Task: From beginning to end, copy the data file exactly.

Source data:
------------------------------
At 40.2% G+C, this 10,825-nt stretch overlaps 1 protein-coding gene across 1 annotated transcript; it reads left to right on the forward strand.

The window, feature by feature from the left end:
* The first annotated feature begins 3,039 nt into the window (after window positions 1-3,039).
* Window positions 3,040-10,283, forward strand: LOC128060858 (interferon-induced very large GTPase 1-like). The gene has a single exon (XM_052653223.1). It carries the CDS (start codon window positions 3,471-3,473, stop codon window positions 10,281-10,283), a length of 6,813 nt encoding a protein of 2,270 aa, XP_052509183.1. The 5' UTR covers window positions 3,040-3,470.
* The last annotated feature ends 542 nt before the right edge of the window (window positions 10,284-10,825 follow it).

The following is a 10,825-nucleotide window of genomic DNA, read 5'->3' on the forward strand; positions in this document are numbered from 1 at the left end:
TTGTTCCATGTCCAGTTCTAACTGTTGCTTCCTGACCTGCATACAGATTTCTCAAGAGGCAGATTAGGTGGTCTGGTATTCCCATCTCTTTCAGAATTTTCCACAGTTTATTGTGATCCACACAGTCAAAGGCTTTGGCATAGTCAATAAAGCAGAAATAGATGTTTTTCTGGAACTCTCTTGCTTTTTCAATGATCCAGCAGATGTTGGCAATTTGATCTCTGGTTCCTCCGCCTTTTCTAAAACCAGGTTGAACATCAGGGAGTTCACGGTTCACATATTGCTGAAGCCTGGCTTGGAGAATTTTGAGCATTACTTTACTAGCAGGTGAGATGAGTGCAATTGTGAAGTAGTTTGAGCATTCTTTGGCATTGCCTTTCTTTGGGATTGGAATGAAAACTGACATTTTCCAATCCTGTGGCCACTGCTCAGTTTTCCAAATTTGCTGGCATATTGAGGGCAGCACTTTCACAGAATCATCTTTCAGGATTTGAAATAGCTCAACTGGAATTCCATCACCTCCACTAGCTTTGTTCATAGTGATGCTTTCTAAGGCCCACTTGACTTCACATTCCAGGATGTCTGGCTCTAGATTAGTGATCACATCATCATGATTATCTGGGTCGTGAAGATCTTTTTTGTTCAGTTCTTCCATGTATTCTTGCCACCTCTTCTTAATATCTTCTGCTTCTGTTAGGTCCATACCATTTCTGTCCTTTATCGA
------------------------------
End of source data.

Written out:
At 40.2% G+C, this 10,825-nt stretch overlaps 1 protein-coding gene across 1 annotated transcript; it reads left to right on the forward strand.

The window, feature by feature from the left end:
* The first annotated feature begins 3,039 nt into the window (after window positions 1-3,039).
* Window positions 3,040-10,283, forward strand: LOC128060858 (interferon-induced very large GTPase 1-like). The gene has a single exon (XM_052653223.1). It carries the CDS (start codon window positions 3,471-3,473, stop codon window positions 10,281-10,283), a length of 6,813 nt encoding a protein of 2,270 aa, XP_052509183.1. The 5' UTR covers window positions 3,040-3,470.
* The last annotated feature ends 542 nt before the right edge of the window (window positions 10,284-10,825 follow it).

The following is a 10,825-nucleotide window of genomic DNA, read 5'->3' on the forward strand; positions in this document are numbered from 1 at the left end:
TTGTTCCATGTCCAGTTCTAACTGTTGCTTCCTGACCTGCATACAGATTTCTCAAGAGGCAGATTAGGTGGTCTGGTATTCCCATCTCTTTCAGAATTTTCCACAGTTTATTGTGATCCACACAGTCAAAGGCTTTGGCATAGTCAATAAAGCAGAAATAGATGTTTTTCTGGAACTCTCTTGCTTTTTCAATGATCCAGCAGATGTTGGCAATTTGATCTCTGGTTCCTCCGCCTTTTCTAAAACCAGGTTGAACATCAGGGAGTTCACGGTTCACATATTGCTGAAGCCTGGCTTGGAGAATTTTGAGCATTACTTTACTAGCAGGTGAGATGAGTGCAATTGTGAAGTAGTTTGAGCATTCTTTGGCATTGCCTTTCTTTGGGATTGGAATGAAAACTGACATTTTCCAATCCTGTGGCCACTGCTCAGTTTTCCAAATTTGCTGGCATATTGAGGGCAGCACTTTCACAGAATCATCTTTCAGGATTTGAAATAGCTCAACTGGAATTCCATCACCTCCACTAGCTTTGTTCATAGTGATGCTTTCTAAGGCCCACTTGACTTCACATTCCAGGATGTCTGGCTCTAGATTAGTGATCACATCATCATGATTATCTGGGTCGTGAAGATCTTTTTTGTTCAGTTCTTCCATGTATTCTTGCCACCTCTTCTTAATATCTTCTGCTTCTGTTAGGTCCATACCATTTCTGTCCTTTATCGA